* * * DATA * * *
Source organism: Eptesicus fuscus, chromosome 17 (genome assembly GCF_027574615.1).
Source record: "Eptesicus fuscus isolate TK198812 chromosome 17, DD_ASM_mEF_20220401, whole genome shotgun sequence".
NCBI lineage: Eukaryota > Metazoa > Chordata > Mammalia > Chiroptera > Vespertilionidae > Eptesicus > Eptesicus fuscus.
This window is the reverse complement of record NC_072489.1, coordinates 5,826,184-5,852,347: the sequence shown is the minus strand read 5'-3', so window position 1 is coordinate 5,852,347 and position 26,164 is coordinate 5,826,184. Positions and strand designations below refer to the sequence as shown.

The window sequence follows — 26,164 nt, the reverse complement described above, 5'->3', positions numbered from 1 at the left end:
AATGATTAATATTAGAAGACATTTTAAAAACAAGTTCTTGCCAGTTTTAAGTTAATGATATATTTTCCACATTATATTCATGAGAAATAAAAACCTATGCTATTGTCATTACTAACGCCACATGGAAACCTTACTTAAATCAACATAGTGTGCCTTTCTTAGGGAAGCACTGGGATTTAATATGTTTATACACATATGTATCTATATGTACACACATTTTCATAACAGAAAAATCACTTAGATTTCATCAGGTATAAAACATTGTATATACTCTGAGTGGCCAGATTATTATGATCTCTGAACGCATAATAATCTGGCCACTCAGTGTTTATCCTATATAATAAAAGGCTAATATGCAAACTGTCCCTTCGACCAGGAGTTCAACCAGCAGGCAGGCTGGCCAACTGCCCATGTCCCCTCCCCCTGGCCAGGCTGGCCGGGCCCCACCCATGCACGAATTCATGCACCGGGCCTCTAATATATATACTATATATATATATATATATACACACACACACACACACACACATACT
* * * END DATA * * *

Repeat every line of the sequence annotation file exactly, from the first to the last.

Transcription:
Source organism: Eptesicus fuscus, chromosome 17 (genome assembly GCF_027574615.1).
Source record: "Eptesicus fuscus isolate TK198812 chromosome 17, DD_ASM_mEF_20220401, whole genome shotgun sequence".
NCBI lineage: Eukaryota > Metazoa > Chordata > Mammalia > Chiroptera > Vespertilionidae > Eptesicus > Eptesicus fuscus.
This window is the reverse complement of record NC_072489.1, coordinates 5,826,184-5,852,347: the sequence shown is the minus strand read 5'-3', so window position 1 is coordinate 5,852,347 and position 26,164 is coordinate 5,826,184. Positions and strand designations below refer to the sequence as shown.

The window sequence follows — 26,164 nt, the reverse complement described above, 5'->3', positions numbered from 1 at the left end:
AATGATTAATATTAGAAGACATTTTAAAAACAAGTTCTTGCCAGTTTTAAGTTAATGATATATTTTCCACATTATATTCATGAGAAATAAAAACCTATGCTATTGTCATTACTAACGCCACATGGAAACCTTACTTAAATCAACATAGTGTGCCTTTCTTAGGGAAGCACTGGGATTTAATATGTTTATACACATATGTATCTATATGTACACACATTTTCATAACAGAAAAATCACTTAGATTTCATCAGGTATAAAACATTGTATATACTCTGAGTGGCCAGATTATTATGATCTCTGAACGCATAATAATCTGGCCACTCAGTGTTTATCCTATATAATAAAAGGCTAATATGCAAACTGTCCCTTCGACCAGGAGTTCAACCAGCAGGCAGGCTGGCCAACTGCCCATGTCCCCTCCCCCTGGCCAGGCTGGCCGGGCCCCACCCATGCACGAATTCATGCACCGGGCCTCTAATATATATACTATATATATATATATATATACACACACACACACACACACACATACT